Goo Goo Dolls Experience Growing Pains

They hope their newest music will bring better days and a clearer identity.

Goo Goo Dolls' chief songwriter and guitarist Johnny Rzeznik has some simple words of advice for young bands looking to get signed -- "Be careful."

He's speaking from experience.

Although it's nice to have offers, it's better to know what you're getting yourself into, Rzeznik warned after speaking briefly about the band's own troubles with its old label Metal Blade. The band's breakthrough fifth album, A Boy Named Goo, like its predecessors, 1993's Superstar Car Wash and 1991's Hold Me Up were issued on Metal Blade, which Rzeznik claimed did a poor job promoting and supporting the band.

Although A Boy yielded the #1 hit "Name" and introduced the Goo Goo Dolls to millions who had never heard their unusual name and edgy power-pop sound, conditions were not ideal there, he added.

"I want to tell all those bands out there to be careful," said Rzeznik, who didn't elaborate on what led to the band's leaving its label. Rzeznik said the band has recently signed with parent company Warner Brothers, which he is optimistic should get the band better support for its next album, due this spring.

"Our (old) record label give us a web site? Our label market the album?" asked Rzeznik, 31, sarcastically. To avoid such hassles as the Goo Goos have seen, he suggested that aspiring bands read a book called All You Need To Know About The Music Business, by entertainment lawyer Don Passman, for advice on maneuvering through the murky industry waters.

In the meantime, Rzeznik and crew are hard at work on their next album.

The upcoming album marks an important step for the Buffalo, N.Y. band, which needs to establish a stronger identity following the success of its acoustic ballad "Name." The atypical-sounding Goo Goo song, their first big hit, failed to communicate the band's more raucous Replacements-style sound to the public. While there's no guarantee there won't be another "Name" on the still untitled disc, the Goo Goo Dolls' hearts have always been in their distortion-driven power pop.

Bassist RobbyTakac said that the album will most likely sound like a "natural progression" from their earlier works. The Goo Goo's last recording was the moody-rock song "Lazy Eye" from the Batman and Robin soundtrack, which they wrote in New York and recorded at Ocean Way Studios in California.

On the new album, fans can expect songs more along the lines of the pumped up "Long Way Down," which besides appearing on the last LP also made an appearance in the '96 hit movie Twister and its soundtrack. The tunes are still being written and, according to the 33-year-old Takac, the band is looking at a "bunch of producers."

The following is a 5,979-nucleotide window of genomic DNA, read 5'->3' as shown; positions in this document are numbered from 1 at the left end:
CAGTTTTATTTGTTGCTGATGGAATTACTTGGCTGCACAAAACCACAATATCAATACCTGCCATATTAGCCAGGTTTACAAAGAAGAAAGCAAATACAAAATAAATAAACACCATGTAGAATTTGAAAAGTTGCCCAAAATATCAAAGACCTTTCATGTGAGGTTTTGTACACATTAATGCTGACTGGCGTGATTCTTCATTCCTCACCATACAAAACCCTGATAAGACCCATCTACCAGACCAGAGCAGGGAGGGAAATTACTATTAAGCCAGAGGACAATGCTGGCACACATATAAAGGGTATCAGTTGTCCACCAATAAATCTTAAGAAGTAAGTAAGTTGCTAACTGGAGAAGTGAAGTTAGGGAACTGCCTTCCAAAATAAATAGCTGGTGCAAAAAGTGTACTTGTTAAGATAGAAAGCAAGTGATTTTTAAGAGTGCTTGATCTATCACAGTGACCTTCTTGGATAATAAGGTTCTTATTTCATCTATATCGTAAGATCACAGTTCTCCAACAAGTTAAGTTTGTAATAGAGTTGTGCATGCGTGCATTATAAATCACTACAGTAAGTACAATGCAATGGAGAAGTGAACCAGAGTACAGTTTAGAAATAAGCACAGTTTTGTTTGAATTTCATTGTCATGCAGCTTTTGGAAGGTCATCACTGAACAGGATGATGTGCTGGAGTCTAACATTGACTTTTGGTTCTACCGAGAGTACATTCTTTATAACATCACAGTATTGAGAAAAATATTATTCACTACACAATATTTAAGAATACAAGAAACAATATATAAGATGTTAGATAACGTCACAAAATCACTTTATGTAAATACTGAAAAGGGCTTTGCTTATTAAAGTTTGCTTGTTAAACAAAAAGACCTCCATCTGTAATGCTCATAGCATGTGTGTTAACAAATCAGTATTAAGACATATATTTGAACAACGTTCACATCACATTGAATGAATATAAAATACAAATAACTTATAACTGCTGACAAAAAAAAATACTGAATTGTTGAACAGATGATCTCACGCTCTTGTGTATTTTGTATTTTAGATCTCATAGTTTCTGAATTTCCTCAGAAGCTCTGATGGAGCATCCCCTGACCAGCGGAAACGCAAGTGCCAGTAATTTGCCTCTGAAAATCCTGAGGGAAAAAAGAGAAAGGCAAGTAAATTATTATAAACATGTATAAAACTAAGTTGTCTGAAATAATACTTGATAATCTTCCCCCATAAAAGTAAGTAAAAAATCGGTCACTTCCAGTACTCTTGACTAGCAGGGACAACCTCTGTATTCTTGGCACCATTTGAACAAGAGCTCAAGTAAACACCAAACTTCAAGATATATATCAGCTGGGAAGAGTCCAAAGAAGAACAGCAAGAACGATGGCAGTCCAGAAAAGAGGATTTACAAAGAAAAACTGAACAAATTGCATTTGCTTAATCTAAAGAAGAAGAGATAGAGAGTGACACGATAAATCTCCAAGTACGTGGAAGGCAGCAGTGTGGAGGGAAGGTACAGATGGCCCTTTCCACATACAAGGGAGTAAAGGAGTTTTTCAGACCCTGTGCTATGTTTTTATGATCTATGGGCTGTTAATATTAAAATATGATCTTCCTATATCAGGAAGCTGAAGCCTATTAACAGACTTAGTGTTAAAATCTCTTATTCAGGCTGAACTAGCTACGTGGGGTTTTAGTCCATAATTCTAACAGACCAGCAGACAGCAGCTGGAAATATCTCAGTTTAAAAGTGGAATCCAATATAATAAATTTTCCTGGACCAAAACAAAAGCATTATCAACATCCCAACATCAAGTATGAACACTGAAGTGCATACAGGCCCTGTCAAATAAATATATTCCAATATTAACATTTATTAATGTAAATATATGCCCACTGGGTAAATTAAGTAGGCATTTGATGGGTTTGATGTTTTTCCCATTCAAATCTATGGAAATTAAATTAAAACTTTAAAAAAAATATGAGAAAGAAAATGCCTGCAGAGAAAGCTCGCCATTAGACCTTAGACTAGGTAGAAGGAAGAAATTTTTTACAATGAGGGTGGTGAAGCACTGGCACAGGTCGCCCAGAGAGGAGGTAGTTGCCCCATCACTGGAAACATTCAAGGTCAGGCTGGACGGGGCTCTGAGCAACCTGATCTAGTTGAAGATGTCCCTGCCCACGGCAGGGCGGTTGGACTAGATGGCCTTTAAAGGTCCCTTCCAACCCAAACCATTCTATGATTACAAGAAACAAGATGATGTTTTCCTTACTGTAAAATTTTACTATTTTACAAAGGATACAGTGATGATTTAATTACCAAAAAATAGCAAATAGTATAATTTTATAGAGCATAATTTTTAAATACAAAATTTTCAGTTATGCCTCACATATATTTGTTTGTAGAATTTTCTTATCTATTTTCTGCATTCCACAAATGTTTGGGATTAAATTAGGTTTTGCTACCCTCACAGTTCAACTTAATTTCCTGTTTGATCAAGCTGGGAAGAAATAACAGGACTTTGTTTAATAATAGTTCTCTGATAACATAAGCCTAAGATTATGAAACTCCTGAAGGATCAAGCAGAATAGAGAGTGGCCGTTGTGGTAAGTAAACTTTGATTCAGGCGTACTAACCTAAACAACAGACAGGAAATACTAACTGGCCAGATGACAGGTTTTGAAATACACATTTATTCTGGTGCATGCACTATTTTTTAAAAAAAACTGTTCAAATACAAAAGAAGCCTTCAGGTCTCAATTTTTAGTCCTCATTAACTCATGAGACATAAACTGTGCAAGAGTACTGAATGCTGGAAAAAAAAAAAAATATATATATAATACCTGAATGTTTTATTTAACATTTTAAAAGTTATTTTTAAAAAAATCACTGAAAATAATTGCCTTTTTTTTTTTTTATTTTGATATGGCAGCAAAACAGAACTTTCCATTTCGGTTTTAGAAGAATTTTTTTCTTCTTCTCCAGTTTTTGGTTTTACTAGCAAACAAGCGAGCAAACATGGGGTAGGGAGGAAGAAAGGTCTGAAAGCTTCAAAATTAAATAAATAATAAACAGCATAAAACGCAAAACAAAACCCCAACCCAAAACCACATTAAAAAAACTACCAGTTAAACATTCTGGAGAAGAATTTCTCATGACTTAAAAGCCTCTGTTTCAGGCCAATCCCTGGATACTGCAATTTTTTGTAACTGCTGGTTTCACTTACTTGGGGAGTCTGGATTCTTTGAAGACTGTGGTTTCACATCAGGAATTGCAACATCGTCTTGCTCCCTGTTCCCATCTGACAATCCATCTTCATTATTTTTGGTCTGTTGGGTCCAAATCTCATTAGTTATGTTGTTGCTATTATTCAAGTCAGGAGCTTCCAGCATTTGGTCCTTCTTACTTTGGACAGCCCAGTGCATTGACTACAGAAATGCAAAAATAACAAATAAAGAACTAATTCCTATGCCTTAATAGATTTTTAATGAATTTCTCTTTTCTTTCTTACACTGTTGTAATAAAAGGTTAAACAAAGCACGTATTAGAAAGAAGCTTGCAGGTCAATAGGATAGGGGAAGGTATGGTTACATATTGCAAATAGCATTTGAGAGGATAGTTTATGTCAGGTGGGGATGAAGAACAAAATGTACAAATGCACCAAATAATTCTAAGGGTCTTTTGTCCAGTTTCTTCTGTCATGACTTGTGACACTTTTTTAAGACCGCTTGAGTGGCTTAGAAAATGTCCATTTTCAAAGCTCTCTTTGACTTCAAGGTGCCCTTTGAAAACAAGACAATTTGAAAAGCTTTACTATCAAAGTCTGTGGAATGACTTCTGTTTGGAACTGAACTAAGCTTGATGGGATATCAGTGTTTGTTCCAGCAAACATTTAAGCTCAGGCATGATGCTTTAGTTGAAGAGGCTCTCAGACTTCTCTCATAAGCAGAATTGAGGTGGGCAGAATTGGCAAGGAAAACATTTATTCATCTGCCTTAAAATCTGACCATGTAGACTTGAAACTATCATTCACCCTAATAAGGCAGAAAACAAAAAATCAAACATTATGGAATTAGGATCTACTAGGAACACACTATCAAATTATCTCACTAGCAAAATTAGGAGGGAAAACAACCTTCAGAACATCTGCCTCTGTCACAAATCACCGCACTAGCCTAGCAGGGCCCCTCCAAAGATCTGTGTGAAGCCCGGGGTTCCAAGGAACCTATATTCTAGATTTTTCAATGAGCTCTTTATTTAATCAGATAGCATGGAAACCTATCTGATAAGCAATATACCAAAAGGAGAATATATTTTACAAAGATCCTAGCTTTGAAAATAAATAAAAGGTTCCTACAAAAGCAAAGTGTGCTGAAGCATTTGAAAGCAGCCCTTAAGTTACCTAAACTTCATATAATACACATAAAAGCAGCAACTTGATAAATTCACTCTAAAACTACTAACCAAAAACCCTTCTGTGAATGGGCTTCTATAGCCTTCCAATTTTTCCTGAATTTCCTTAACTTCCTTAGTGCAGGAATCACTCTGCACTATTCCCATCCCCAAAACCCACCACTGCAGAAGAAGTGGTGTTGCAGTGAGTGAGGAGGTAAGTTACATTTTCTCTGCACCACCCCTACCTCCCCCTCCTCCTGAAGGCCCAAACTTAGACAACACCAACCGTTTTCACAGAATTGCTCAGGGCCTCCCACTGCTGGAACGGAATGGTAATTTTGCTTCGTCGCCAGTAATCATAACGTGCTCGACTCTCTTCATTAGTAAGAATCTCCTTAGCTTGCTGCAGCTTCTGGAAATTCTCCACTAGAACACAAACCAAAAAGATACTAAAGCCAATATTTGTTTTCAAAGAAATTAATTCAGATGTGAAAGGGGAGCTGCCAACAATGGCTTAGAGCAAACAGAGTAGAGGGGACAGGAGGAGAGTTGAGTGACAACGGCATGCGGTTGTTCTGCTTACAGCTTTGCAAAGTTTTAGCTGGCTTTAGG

Though the new tunes have no names as yet, for now Rzeznik said he refers to each song as "Number 1" and "This Doesn't Suck." The album has been in the seminal stages for about two years while the band finished touring. "Being on the road makes your brain a little soft," Takac said.

The Goo Goo Dolls are expected to enter the studio any day to record their version of Fleetwood Mac's classic "I Don't Want To Know" for an upcoming Rumours tribute CD (Atlantic/Lava/Fleetwood Mac) which will also feature Elton John, the Cranberries, No Doubt, Sarah McLachlan, Matchbox 20, Tonic and Jewel, among others, putting their spins on the classic album's 11 tracks.

The band will probably head right into the studio without rehearsing the Stevie Nicks-penned tune, Rzeznik said, in the hopes of bringing "new energy" to the track.

In addition to the Rolling Stones, whose classic "Gimme Shelter" the Goo Goos covered on 1989's Jed album, Rzeznik also cites late IRS era R.E.M. as major influences in their sound. He included among those bands that inspired him early on as the Clash, the Damned, the Sex Pistols, Elvis Costello, Devo, Cheap Trick and The Replacements. (The Goo Goos toured with The Replacements and collaborated with Paul Westerberg on their last album.)

As for recent influences, both rockers said they greatly admire Ani DiFranco, whom they crossed paths with during their early years in Upstate New York. Takac says they also ran into Rochester, N.Y.'s own 10,000 Maniacs quite often back then, though Rzeznik is quick to add he doesn't think departed-Maniac Natalie Merchant is now a Goo Goo Dolls listener.

While the band members say they are looking forward to the reaction to their next record, which will be the first with new drummer Mike Malinin (they had a parting of ways with original drummer George Tutuska after the last record), they added that they are most interested in "seeing where radio goes" with it.

Something has got to give, Takac said, since alternative radio has become top 40 radio.

"Someone's gonna get brave," he added. [Wed., Sept. 24, 1997, 9 a.m. PST]